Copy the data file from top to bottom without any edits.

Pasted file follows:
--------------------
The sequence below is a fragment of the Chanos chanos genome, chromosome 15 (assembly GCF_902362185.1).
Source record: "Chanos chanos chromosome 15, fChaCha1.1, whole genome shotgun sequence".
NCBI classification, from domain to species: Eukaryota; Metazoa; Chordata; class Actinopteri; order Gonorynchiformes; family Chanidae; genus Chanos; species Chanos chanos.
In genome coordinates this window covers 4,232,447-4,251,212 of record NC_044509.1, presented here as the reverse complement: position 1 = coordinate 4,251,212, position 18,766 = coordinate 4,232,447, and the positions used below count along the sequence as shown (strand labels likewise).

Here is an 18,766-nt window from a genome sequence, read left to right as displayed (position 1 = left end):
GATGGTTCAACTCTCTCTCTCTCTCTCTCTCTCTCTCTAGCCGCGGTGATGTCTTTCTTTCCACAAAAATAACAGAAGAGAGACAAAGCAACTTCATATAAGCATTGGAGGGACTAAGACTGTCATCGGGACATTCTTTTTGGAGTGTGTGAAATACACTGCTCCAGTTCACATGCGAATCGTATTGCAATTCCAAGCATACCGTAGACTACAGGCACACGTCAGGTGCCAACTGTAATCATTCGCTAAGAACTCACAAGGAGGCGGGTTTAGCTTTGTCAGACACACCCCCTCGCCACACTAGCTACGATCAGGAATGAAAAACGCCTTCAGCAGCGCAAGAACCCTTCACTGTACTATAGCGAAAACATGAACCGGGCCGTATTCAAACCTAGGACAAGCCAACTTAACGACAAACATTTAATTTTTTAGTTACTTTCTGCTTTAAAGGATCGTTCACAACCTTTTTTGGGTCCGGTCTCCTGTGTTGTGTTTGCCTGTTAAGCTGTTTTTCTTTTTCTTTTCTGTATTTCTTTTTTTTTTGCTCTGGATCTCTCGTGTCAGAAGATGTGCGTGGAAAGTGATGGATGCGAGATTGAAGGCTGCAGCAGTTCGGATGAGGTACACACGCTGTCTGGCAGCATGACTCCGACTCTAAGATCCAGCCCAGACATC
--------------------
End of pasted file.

The sequence below is a fragment of the Chanos chanos genome, chromosome 15 (assembly GCF_902362185.1).
Source record: "Chanos chanos chromosome 15, fChaCha1.1, whole genome shotgun sequence".
NCBI classification, from domain to species: Eukaryota; Metazoa; Chordata; class Actinopteri; order Gonorynchiformes; family Chanidae; genus Chanos; species Chanos chanos.
In genome coordinates this window covers 4,232,447-4,251,212 of record NC_044509.1, presented here as the reverse complement: position 1 = coordinate 4,251,212, position 18,766 = coordinate 4,232,447, and the positions used below count along the sequence as shown (strand labels likewise).

Here is an 18,766-nt window from a genome sequence, read left to right as displayed (position 1 = left end):
GATGGTTCAACTCTCTCTCTCTCTCTCTCTCTCTCTCTAGCCGCGGTGATGTCTTTCTTTCCACAAAAATAACAGAAGAGAGACAAAGCAACTTCATATAAGCATTGGAGGGACTAAGACTGTCATCGGGACATTCTTTTTGGAGTGTGTGAAATACACTGCTCCAGTTCACATGCGAATCGTATTGCAATTCCAAGCATACCGTAGACTACAGGCACACGTCAGGTGCCAACTGTAATCATTCGCTAAGAACTCACAAGGAGGCGGGTTTAGCTTTGTCAGACACACCCCCTCGCCACACTAGCTACGATCAGGAATGAAAAACGCCTTCAGCAGCGCAAGAACCCTTCACTGTACTATAGCGAAAACATGAACCGGGCCGTATTCAAACCTAGGACAAGCCAACTTAACGACAAACATTTAATTTTTTAGTTACTTTCTGCTTTAAAGGATCGTTCACAACCTTTTTTGGGTCCGGTCTCCTGTGTTGTGTTTGCCTGTTAAGCTGTTTTTCTTTTTCTTTTCTGTATTTCTTTTTTTTTTGCTCTGGATCTCTCGTGTCAGAAGATGTGCGTGGAAAGTGATGGATGCGAGATTGAAGGCTGCAGCAGTTCGGATGAGGTACACACGCTGTCTGGCAGCATGACTCCGACTCTAAGATCCAGCCCAGACATC